Efimova Olga I.
Publications by Efimova Olga I.
Dolina I.A., Efimova O.I..., Velichkovsky B.M. (2017). Exploring terra incognita of cognitive science: Lateralization of gene expression at the frontal pole of the human brain. Psychology in Russia: State of the Art, 10 (3), 231-247
Background. Rostral prefrontal cortex, or frontopolar cortex (FPC), also known as Brodmann area 10 (BA10), is the most anterior part of the human brain. It is one of the largest cytoarchitectonic areas of the human brain that has significantly increased its volume during evolution. Anatomically the le (BA10L) and right (BA10R) parts of FPC show slight asymmetries and they may have distinctive cognitive functions. Objective. In the present study, we investigated differential expression of the transcriptome in the le and right parts of BA10.
Design. Postmortem samples of human brain tissue from fourteen donors (male/ female without history of psychiatric and neurological diseases, mean age 39.79±3.23 years old, mean postmortem interval 12.10±1.76 h) were obtained using the resources of three institutions: the Partner Institute of Computational Biology of Chinese Academy of Sciences, the Max Planck Institute for Evolutionary Anthropology, and NIH Neuro-BioBank.
Results. By using a standard RNA-sequencing followed by bioinformatic analysis, we identified 61 genes with differential expression in the le and right FPC. In general, gene expression was increased in BA10R relative to BA10L: 40 vs. 21 genes, respectively. According to gene ontology analysis, the majority of up-regulated genes in BA10R be- longed to the protein-coding category, whereas protein-coding and non-coding genes were equally up-expressed in BA10L. Most of the up-regulated genes in BA10R were involved in brain plasticity and activity-dependent mechanisms also known for their role in the hippocampus. 24 out of 30 mental disorder-related genes in the dataset were disrupted in schizophrenia. No such a wide association with other mental disorders was found.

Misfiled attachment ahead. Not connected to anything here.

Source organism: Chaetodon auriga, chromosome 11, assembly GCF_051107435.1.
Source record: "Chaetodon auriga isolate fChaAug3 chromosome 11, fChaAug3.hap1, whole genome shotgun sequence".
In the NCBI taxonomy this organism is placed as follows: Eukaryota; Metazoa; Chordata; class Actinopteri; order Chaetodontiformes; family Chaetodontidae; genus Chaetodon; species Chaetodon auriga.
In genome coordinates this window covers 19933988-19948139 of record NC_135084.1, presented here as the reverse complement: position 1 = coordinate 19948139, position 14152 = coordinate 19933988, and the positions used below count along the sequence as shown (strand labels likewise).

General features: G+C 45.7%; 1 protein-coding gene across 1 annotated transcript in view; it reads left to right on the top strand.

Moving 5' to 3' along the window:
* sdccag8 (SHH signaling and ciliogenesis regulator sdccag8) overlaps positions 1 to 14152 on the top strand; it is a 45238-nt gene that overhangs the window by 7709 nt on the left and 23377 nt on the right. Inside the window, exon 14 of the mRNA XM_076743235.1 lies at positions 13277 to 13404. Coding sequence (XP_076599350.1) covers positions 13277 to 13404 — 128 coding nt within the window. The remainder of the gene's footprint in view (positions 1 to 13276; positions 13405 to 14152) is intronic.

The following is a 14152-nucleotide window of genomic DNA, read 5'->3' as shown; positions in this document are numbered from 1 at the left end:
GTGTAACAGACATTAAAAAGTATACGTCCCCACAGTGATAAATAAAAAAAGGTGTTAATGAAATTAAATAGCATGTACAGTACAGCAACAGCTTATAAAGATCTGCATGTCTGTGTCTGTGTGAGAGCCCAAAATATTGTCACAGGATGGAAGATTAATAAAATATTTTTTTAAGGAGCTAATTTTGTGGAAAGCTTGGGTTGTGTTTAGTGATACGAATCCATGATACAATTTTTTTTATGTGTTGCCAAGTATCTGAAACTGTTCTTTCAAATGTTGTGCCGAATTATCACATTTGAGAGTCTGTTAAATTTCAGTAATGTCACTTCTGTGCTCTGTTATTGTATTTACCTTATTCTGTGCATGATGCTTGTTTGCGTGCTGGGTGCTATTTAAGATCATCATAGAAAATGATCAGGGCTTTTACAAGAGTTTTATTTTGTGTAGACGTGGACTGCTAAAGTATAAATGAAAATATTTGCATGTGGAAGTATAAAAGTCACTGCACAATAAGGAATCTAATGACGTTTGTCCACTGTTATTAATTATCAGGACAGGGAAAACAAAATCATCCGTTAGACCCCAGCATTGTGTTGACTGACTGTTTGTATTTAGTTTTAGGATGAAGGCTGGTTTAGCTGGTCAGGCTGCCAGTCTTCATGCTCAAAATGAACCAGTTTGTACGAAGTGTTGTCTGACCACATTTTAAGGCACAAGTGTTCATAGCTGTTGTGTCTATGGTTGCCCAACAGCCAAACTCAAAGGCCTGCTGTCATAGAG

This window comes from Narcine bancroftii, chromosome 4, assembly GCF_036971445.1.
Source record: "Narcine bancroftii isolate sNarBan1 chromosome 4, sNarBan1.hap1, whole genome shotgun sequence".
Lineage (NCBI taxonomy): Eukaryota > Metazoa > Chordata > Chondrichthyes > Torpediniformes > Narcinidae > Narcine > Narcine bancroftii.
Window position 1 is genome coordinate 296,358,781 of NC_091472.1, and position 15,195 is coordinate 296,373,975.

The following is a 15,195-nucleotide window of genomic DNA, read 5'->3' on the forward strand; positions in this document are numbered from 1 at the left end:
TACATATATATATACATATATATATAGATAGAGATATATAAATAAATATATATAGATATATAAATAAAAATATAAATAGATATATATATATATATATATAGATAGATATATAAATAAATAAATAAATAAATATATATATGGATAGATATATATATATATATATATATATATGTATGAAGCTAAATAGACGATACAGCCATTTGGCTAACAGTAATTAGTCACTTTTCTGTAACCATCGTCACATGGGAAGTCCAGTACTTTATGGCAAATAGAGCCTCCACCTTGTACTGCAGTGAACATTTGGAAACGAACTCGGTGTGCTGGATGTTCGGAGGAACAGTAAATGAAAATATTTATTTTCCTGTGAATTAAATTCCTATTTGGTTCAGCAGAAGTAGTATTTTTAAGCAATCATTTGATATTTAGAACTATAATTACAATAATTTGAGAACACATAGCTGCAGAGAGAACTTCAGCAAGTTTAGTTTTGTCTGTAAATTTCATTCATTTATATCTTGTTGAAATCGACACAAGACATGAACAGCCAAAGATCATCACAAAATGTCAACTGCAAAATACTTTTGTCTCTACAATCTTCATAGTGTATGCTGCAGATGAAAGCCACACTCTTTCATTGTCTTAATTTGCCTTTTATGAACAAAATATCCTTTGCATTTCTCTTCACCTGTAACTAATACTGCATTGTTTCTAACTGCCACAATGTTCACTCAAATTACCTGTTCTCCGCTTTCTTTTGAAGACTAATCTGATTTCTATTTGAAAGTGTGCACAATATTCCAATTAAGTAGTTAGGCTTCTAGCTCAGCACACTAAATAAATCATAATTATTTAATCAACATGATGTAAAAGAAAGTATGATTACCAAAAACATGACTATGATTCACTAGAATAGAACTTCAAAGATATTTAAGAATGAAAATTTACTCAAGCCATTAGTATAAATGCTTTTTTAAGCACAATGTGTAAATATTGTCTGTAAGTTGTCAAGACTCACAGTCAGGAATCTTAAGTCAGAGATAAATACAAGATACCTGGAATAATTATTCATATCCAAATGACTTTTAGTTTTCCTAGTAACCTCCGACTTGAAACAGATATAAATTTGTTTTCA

Conclusion. Discovered differences point at possible causes of hemispheric asymmetries in the human frontal lobes and at the molecular base of higher-order cognitive processes in health and disease.
Themes: Cognitive psychology
Keywords: neuropsychology, frontopolar cortex, human cerebral asymmetry, yakovlevian torque, RNA transcriptome, sequencing, schizophrenia, attention
Available Online: 09.30.2017